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قراءة كتاب Notes and Queries, Number 85, June 14, 1851 A Medium of Inter-communication for Literary Men, Artists, Antiquaries, Genealogists, etc.

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Notes and Queries, Number 85, June 14, 1851
A Medium of Inter-communication for Literary Men, Artists, Antiquaries, Genealogists, etc.

Notes and Queries, Number 85, June 14, 1851 A Medium of Inter-communication for Literary Men, Artists, Antiquaries, Genealogists, etc.

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is necessary to take in the whole context. Arviragus and Dorigene live in wedded happiness, until the former, leaving his wife, takes shipping

—— "to gon and dwelle a yere or twaine

In Englelond, that cleped was eke Bretaigne."

Dorigene, inconsolable at his loss, sits upon the sea-shore, and views with horror the "grisly, fendly, rockes," with which the coast is studded, in every one of which she sees certain destruction to her husband in his return. She accuses the gods of injustice in forming these rocks for the sole apparent purpose of destroying man, so favoured in other respects, and she concludes her apostrophe in these words,—

"Than, semeth it, ye had a gret chertee

Toward mankind; but how then may it be

That ye such menēs make, it to destroyen,

Which menēs don no good but ever anoyen?"

Undoubtedly, in the third of these lines, "menes" seems to have a perfectly good meaning in the sense of instrument, or means to destroy. But, in the last line, the same sense is not so obvious—"means to destroy" must necessarily be destructive, and Chaucer would never be guilty of the unmeaning truism of repeating—"means which do no good but ever annoy."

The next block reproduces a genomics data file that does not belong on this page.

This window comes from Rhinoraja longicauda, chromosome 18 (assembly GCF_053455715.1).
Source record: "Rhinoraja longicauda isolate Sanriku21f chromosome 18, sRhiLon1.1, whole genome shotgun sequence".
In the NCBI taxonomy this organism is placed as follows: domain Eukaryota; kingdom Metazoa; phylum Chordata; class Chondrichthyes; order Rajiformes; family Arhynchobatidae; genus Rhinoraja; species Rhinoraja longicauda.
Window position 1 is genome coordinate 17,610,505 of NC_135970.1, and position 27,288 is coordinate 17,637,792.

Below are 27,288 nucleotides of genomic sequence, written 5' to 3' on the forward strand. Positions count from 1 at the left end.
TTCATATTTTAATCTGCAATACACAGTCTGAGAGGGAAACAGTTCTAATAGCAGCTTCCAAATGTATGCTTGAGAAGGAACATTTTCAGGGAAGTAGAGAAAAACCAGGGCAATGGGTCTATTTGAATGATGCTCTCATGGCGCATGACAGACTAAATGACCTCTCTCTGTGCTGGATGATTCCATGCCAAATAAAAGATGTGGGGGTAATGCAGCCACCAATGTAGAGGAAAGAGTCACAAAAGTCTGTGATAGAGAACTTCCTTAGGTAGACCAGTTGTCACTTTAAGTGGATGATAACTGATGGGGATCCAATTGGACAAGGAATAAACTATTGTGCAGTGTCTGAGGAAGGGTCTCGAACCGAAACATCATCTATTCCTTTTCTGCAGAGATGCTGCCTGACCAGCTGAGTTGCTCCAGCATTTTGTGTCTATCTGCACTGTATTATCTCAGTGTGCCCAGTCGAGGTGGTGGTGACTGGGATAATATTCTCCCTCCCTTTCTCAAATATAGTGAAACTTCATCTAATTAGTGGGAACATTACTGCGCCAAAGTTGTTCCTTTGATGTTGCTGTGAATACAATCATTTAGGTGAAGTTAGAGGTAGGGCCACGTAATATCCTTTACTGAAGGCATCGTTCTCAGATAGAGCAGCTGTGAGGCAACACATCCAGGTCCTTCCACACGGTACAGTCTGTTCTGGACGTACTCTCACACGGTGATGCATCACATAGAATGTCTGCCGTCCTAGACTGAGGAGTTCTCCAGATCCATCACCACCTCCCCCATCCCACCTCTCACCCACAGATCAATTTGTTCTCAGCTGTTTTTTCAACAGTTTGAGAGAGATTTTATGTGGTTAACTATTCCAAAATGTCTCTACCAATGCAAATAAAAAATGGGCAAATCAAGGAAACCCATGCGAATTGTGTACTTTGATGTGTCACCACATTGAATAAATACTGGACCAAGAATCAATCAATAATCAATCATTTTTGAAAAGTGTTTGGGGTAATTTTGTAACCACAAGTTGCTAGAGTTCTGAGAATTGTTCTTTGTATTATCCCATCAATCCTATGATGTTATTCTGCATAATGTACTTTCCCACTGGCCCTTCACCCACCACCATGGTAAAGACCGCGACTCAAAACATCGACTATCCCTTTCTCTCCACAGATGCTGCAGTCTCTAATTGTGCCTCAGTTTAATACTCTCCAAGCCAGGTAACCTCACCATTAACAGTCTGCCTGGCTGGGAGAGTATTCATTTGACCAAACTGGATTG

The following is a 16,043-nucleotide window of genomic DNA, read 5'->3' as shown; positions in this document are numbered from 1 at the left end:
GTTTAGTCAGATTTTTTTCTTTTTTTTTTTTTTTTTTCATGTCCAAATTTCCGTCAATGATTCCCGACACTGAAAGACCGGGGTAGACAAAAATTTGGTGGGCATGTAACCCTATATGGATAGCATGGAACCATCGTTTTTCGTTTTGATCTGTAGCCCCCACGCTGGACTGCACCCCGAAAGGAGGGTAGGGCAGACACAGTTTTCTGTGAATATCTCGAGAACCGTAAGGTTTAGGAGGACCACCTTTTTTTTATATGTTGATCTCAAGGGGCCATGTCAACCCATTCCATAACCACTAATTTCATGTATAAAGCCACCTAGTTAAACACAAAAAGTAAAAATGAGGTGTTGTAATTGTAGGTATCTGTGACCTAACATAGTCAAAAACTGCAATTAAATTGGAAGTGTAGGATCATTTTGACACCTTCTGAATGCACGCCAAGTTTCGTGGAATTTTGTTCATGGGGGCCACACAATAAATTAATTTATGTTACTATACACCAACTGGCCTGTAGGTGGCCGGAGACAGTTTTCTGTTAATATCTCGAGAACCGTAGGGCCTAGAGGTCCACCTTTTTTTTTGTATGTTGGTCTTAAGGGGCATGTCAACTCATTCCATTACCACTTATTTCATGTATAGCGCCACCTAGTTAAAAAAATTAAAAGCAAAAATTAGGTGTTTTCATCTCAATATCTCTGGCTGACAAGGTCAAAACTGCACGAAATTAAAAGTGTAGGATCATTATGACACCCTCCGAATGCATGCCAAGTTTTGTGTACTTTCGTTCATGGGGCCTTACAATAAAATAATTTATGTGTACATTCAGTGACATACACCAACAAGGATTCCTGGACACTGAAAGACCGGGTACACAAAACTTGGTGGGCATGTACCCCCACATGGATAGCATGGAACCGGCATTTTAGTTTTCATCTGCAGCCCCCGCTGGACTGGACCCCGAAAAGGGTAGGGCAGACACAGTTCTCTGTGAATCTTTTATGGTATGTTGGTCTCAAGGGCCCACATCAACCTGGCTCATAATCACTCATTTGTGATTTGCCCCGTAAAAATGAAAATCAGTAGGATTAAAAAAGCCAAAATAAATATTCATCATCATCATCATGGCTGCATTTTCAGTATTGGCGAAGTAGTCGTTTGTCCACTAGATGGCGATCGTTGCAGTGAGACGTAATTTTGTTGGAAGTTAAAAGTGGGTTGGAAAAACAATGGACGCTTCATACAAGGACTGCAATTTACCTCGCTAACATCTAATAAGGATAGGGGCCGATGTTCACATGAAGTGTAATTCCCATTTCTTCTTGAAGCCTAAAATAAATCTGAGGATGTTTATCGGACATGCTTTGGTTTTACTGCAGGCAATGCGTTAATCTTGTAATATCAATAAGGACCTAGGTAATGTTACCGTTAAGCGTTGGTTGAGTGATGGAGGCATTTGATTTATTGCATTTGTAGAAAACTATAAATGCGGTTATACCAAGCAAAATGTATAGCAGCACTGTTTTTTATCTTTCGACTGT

Moreover, I am not aware that the accent is ever thrown upon the silent e where the signification of "mene" is an instrument—

"She may be Goddēs mene and Goddēs whippe"—

but in the lines under discussion the last syllable in both cases is accented, agreeing in that respect with the Armorican sound—"menez."

Let us now examine whether the Armorican sense is capable of giving a perfect meaning to both lines? That sense is, a rocky ridge or emerging summit. Let us substitute the word rockēs for menēz, and then try what meaning the passage receives.

"If, quoth Dorigene, ye love mankind so well ——

—— —— —— how then may it be

That ye such rockēs make, it to destroyen,

Which rockēs don no good but ever anoyen?"

Here the sense is perfect in both lines—a sense, too, that is in exact keeping with Dorigene's previous complaint of THE USELESSNESS of these rocks—

"That semen rather a foule confusion

Of werk, than any faire creation

Of swiche a parfit wisē God and stable;

Why have ye wrought this work unreasonable?

For by this werk, north, south, ne west, ne est,

There n'is yfostred man, ne brid, ne best;

It doth no good, to my wit, but anoyeth."

I therefore propose the following as the true reading of the passage in question: viz.,

—— "Ye had a great chertee

Toward mankind; but how then may it be

That ye swiche menez make, it to destroyen,

Which menez don no good, but ever anoyen?"

And if I have succeeded in making good this position we no longer stand in need of a precedent for the same reading in the case of—"In menez libra."

A. E. B.

Leeds, May 31. 1851.

P.S. I have been favoured, through the publisher of "NOTES AND QUERIES," with an obliging note from S.S.S. (2), communicating some authorities, of which the most germane to this subject are—

1. From Archæologia Britannica (Edward Lhuyd. Oxford, 1707): "Armoric, Men, a stone; menez, a mountain."

2. From Walter's Welsh Dictionary: "Welsh, Maen, a stone; maen terfyn, a boundary stone; maen mawr, a large stone."

FOLK TALK: "EYSELL", "CAPTIOUS."